3. A research paper by Dr. Zainab Fotowwat Zadeh and Sonia Mairaj Malik of Pakistan's Bahria University showed how specific elements of drawings of children reveal emotions and that it can be a medium to regulate emotion. "Expression of Aggressive Tendencies in the Drawings of Children and Youth Who Survived the Northern Pakistan Earthquake" was published in the European Journal of Psychology. The study focused on the presence of aggressive tendencies in the drawings of children who survived the quake from Sahara Children Academy (Mallot Tehsil) and Surbuland at District Bagh. An excerpt:

"The results displayed in Table 1 and 2 indicate the presence of aggressive tendencies among these children with straight lines as the most frequently occurring indicator among both genders. The presence of aggressive indicators in these drawings thus verifies the association of reactive aggression indicators in the drawings of children with the history of trauma. The impact of environment and natural disasters is clearly seen among these children as their drawings revealed their anger. Emotional indicators, long arms, and powerful hands as well as teeth occurred significantly more often in the drawings of the aggressive children than in the drawings of the shy children.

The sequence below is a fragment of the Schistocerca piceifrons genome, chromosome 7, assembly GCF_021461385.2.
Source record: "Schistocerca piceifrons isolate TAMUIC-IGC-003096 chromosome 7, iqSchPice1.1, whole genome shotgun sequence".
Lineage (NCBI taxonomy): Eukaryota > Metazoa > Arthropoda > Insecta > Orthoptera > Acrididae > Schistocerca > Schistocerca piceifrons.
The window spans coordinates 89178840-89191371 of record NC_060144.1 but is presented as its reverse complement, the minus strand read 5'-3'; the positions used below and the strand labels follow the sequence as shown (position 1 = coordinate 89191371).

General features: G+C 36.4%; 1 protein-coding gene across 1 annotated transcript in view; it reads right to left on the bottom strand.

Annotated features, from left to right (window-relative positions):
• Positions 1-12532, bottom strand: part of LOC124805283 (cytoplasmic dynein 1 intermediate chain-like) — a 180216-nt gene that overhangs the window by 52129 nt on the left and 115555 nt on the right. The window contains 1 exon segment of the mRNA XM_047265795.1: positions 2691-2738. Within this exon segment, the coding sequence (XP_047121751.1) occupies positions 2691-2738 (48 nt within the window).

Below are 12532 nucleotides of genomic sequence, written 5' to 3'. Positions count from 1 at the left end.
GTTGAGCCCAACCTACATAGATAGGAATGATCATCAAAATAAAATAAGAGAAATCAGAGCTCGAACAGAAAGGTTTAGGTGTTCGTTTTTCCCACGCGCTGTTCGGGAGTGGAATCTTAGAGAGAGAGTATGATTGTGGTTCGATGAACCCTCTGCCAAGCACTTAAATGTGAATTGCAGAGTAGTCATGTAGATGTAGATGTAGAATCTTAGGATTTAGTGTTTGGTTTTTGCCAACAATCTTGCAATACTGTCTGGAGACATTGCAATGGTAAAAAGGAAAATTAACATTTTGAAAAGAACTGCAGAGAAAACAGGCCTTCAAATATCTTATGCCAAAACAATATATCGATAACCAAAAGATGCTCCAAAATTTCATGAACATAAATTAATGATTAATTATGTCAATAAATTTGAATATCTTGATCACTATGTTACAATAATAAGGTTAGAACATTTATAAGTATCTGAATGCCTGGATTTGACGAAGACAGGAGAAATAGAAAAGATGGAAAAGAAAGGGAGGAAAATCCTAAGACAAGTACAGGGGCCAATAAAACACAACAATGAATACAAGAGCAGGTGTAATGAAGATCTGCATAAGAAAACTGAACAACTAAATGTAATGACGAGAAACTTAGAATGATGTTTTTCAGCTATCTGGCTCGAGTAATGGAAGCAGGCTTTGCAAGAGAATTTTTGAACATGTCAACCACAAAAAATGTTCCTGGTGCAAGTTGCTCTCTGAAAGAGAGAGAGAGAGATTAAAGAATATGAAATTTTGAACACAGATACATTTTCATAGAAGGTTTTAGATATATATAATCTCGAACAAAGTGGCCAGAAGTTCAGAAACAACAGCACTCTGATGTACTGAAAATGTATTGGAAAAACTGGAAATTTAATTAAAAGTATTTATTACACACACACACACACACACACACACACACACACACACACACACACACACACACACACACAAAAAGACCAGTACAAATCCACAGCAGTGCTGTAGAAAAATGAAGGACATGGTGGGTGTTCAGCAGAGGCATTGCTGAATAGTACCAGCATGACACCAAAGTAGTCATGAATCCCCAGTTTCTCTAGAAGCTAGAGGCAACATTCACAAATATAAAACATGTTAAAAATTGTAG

"...on the basis of the findings of the present study it can be safely concluded that drawing is a powerful tool to measure aggressive tendencies in youth who have difficulty expressing their feelings in words, or who may have problems expressing themselves either due to language barriers or due to any other inhibitions related to cultural norms for both the genders."

4. The findings of a research paper by Shahe S. Kazarian from the American University of Beirut, Lamia Moghnie from the University of Michigan, and Rod A. Martin from the University of Western Ontario, were consistent with the view that parental warmth and rejection might contribute to the development of particular styles of humour, which in turn may contribute to later happiness and well-being. An excerpt from "Perceived Parental Warmth and Rejection in Childhood as Predictors of Humour Styles and Subjective Happiness":